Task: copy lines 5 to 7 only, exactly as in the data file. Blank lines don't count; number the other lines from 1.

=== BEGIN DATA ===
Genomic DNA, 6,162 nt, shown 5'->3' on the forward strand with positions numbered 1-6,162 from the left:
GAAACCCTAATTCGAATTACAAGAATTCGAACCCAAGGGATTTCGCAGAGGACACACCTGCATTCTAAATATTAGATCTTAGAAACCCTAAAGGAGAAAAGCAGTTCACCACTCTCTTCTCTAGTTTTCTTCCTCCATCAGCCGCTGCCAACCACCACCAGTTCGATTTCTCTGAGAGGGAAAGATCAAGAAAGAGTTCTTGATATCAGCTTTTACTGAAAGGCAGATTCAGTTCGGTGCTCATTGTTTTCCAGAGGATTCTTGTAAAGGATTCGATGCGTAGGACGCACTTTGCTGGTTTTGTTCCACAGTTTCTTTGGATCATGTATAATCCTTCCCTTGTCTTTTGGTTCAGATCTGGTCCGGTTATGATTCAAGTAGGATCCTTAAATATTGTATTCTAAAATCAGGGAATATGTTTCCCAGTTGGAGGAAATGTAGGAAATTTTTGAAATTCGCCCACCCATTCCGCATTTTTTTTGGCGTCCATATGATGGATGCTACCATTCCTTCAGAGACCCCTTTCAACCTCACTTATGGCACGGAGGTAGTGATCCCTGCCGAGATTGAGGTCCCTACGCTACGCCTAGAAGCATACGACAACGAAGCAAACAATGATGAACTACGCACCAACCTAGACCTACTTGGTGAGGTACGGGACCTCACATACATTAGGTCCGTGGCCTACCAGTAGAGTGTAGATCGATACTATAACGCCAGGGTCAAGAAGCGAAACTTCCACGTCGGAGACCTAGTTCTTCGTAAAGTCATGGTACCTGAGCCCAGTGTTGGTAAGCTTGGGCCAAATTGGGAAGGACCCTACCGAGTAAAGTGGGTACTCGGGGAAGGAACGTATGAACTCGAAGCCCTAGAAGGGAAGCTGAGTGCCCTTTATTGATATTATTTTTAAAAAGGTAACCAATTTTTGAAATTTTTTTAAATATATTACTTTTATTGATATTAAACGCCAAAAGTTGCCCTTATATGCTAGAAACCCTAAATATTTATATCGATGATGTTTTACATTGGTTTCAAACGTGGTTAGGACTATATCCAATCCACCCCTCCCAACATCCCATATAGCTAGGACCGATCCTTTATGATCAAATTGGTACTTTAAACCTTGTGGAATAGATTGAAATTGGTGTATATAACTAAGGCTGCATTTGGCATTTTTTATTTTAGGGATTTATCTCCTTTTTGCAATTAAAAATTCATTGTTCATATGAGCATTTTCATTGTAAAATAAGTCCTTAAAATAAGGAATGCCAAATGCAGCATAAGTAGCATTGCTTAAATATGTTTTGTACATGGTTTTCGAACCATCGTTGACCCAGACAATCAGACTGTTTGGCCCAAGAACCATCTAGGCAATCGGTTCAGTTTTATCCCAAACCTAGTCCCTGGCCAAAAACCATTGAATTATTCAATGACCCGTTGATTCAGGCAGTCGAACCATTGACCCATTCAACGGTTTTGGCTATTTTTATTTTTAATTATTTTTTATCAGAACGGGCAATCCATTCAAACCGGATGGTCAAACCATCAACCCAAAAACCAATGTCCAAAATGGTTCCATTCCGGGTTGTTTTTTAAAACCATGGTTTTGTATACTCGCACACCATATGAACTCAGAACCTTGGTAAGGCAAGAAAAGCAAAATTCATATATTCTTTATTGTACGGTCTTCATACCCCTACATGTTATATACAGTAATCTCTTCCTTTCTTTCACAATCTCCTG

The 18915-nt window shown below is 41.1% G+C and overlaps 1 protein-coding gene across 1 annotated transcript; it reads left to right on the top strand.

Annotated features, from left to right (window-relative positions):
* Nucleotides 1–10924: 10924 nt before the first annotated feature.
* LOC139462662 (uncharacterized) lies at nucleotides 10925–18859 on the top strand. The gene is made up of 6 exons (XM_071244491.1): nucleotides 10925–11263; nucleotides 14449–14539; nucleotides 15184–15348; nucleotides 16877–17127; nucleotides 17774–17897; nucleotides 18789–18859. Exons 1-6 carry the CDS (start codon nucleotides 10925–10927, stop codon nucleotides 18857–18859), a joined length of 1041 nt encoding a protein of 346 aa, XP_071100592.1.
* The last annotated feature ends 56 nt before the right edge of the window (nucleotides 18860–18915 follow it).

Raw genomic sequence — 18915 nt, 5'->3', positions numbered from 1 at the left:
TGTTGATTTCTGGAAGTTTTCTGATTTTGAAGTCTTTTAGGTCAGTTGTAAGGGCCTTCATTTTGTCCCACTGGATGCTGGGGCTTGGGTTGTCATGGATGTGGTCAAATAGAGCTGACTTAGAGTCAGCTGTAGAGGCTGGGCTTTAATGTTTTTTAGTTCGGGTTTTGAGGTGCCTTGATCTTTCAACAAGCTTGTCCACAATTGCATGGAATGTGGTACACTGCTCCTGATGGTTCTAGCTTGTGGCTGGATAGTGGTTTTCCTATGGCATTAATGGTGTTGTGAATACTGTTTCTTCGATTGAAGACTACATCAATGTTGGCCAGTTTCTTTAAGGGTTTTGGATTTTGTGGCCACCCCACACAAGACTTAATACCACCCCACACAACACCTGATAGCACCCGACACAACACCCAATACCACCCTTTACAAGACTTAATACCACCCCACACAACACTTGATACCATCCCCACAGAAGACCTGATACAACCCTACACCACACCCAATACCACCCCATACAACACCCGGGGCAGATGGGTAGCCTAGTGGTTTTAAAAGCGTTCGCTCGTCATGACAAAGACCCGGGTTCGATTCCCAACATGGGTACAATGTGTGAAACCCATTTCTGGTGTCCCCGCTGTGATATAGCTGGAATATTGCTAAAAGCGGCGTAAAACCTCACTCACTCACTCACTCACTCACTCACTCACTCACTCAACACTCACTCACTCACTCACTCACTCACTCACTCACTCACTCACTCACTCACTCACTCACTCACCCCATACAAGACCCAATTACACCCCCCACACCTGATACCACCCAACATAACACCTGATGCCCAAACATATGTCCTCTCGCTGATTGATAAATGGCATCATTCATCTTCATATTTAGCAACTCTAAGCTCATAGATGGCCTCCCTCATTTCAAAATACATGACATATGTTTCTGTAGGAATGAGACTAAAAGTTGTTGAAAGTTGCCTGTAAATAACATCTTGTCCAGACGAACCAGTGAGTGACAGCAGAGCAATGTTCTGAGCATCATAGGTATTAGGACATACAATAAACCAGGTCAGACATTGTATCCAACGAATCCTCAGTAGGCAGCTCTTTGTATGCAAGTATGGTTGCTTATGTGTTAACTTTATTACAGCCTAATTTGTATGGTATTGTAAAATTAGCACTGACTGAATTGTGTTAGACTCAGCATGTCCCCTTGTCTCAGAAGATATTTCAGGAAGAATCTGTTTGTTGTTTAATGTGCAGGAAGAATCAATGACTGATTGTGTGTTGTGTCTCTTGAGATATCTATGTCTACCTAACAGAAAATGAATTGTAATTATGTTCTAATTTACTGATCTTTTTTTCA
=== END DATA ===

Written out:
* Nucleotides 1–10924: 10924 nt before the first annotated feature.
* LOC139462662 (uncharacterized) lies at nucleotides 10925–18859 on the top strand. The gene is made up of 6 exons (XM_071244491.1): nucleotides 10925–11263; nucleotides 14449–14539; nucleotides 15184–15348; nucleotides 16877–17127; nucleotides 17774–17897; nucleotides 18789–18859. Exons 1-6 carry the CDS (start codon nucleotides 10925–10927, stop codon nucleotides 18857–18859), a joined length of 1041 nt encoding a protein of 346 aa, XP_071100592.1.
* The last annotated feature ends 56 nt before the right edge of the window (nucleotides 18860–18915 follow it).